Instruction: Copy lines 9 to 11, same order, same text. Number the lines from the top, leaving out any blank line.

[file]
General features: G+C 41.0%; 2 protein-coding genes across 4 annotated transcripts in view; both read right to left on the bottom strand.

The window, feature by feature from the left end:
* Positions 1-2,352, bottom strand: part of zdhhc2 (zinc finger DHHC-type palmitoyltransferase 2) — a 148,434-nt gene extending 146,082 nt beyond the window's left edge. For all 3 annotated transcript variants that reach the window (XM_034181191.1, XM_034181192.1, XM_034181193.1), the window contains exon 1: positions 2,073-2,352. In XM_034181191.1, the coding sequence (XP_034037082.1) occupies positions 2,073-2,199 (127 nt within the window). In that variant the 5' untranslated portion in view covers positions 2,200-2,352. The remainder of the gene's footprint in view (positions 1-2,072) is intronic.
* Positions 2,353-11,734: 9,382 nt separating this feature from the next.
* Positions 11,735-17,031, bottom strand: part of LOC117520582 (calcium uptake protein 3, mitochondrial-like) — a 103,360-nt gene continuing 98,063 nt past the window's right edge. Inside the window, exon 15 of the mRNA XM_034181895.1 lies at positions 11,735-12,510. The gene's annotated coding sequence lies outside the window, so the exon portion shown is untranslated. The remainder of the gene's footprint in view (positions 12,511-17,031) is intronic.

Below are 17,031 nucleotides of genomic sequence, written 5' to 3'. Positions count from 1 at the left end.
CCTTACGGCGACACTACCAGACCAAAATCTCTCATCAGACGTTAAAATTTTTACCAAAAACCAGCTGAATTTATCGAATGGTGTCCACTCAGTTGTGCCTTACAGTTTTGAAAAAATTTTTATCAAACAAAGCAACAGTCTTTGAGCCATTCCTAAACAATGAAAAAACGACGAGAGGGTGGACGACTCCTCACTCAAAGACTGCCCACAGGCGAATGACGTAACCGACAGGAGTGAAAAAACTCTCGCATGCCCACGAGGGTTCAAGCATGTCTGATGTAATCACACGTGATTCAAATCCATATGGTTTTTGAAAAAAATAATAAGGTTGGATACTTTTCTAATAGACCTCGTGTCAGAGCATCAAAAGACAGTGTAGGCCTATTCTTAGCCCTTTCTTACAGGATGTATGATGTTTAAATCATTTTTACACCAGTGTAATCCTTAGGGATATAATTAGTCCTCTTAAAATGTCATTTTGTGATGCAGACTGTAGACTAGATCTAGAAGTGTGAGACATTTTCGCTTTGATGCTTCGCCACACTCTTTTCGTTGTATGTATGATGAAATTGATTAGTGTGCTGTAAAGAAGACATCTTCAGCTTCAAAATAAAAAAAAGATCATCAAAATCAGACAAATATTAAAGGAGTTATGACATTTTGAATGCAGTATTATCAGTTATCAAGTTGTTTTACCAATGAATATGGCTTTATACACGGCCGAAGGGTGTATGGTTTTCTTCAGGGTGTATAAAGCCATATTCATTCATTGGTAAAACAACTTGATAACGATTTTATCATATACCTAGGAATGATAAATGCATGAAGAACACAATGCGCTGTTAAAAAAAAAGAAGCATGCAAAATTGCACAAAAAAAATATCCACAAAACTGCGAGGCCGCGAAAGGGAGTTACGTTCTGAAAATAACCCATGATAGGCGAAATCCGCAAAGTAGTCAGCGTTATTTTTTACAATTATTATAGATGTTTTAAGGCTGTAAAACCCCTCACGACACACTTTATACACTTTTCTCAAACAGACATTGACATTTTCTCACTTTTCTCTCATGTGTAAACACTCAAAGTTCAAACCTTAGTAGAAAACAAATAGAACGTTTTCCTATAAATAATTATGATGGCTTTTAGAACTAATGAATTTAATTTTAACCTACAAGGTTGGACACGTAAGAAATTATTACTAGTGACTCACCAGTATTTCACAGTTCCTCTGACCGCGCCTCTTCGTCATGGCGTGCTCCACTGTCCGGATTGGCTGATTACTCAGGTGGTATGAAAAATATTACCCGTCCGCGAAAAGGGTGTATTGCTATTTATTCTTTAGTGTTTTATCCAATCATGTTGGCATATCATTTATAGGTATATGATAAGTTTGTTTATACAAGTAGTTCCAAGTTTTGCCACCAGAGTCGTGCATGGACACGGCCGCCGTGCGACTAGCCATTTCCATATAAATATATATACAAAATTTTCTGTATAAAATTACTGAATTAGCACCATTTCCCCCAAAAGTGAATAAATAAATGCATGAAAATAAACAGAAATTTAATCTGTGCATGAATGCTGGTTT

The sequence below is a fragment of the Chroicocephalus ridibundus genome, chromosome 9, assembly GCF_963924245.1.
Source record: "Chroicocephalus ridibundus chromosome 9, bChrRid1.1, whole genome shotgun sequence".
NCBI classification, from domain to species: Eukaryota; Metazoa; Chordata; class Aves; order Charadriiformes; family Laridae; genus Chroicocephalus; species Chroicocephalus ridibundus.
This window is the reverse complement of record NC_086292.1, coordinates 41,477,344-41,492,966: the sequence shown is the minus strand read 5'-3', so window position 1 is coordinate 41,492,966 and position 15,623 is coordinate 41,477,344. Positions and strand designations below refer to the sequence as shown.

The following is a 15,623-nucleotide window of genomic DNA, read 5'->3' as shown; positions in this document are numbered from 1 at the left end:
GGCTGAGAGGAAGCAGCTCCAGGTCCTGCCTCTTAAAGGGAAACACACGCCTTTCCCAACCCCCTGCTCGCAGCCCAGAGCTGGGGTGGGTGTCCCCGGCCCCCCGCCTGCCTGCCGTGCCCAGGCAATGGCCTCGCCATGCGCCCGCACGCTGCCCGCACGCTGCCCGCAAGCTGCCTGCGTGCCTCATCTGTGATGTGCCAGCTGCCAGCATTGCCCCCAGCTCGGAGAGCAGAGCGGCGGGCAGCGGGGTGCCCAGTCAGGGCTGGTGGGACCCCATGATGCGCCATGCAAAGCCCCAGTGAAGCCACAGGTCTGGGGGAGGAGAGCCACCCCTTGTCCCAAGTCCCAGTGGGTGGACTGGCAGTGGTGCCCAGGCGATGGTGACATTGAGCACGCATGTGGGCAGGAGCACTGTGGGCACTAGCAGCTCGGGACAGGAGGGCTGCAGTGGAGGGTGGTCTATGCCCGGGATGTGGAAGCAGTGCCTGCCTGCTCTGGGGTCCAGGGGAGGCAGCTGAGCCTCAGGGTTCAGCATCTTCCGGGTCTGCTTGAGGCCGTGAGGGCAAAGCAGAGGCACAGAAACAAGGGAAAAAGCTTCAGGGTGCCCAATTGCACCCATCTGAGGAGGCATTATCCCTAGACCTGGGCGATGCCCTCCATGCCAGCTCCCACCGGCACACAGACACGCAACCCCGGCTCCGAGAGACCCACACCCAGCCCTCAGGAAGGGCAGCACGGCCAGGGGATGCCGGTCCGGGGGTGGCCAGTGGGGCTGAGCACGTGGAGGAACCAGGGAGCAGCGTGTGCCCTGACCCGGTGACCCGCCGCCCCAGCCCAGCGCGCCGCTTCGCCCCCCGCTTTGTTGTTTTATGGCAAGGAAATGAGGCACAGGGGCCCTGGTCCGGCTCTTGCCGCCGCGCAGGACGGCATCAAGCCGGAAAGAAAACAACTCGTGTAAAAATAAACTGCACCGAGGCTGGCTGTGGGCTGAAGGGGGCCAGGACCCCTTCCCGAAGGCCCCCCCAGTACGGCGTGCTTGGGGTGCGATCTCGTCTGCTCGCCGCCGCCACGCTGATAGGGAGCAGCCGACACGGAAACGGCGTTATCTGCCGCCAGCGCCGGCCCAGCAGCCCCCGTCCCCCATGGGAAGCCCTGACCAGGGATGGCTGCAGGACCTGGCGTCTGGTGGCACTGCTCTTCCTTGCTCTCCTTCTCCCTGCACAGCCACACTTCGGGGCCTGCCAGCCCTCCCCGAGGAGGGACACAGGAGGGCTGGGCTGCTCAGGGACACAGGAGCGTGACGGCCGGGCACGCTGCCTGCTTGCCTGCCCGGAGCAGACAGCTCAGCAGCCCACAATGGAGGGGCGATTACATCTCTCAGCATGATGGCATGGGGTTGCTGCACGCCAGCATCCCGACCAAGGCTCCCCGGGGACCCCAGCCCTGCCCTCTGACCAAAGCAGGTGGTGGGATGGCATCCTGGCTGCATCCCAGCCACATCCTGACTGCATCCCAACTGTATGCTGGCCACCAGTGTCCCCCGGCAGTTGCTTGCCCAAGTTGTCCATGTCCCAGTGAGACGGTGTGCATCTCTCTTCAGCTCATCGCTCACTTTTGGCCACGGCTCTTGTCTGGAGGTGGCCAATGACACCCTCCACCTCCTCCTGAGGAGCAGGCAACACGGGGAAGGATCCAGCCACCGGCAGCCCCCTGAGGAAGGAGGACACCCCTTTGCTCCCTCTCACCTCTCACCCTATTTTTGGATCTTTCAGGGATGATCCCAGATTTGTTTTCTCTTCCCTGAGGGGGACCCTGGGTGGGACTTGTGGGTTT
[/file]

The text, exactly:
Source record: "Chroicocephalus ridibundus chromosome 9, bChrRid1.1, whole genome shotgun sequence".
NCBI classification, from domain to species: Eukaryota; Metazoa; Chordata; class Aves; order Charadriiformes; family Laridae; genus Chroicocephalus; species Chroicocephalus ridibundus.
This window is the reverse complement of record NC_086292.1, coordinates 41,477,344-41,492,966: the sequence shown is the minus strand read 5'-3', so window position 1 is coordinate 41,492,966 and position 15,623 is coordinate 41,477,344. Positions and strand designations below refer to the sequence as shown.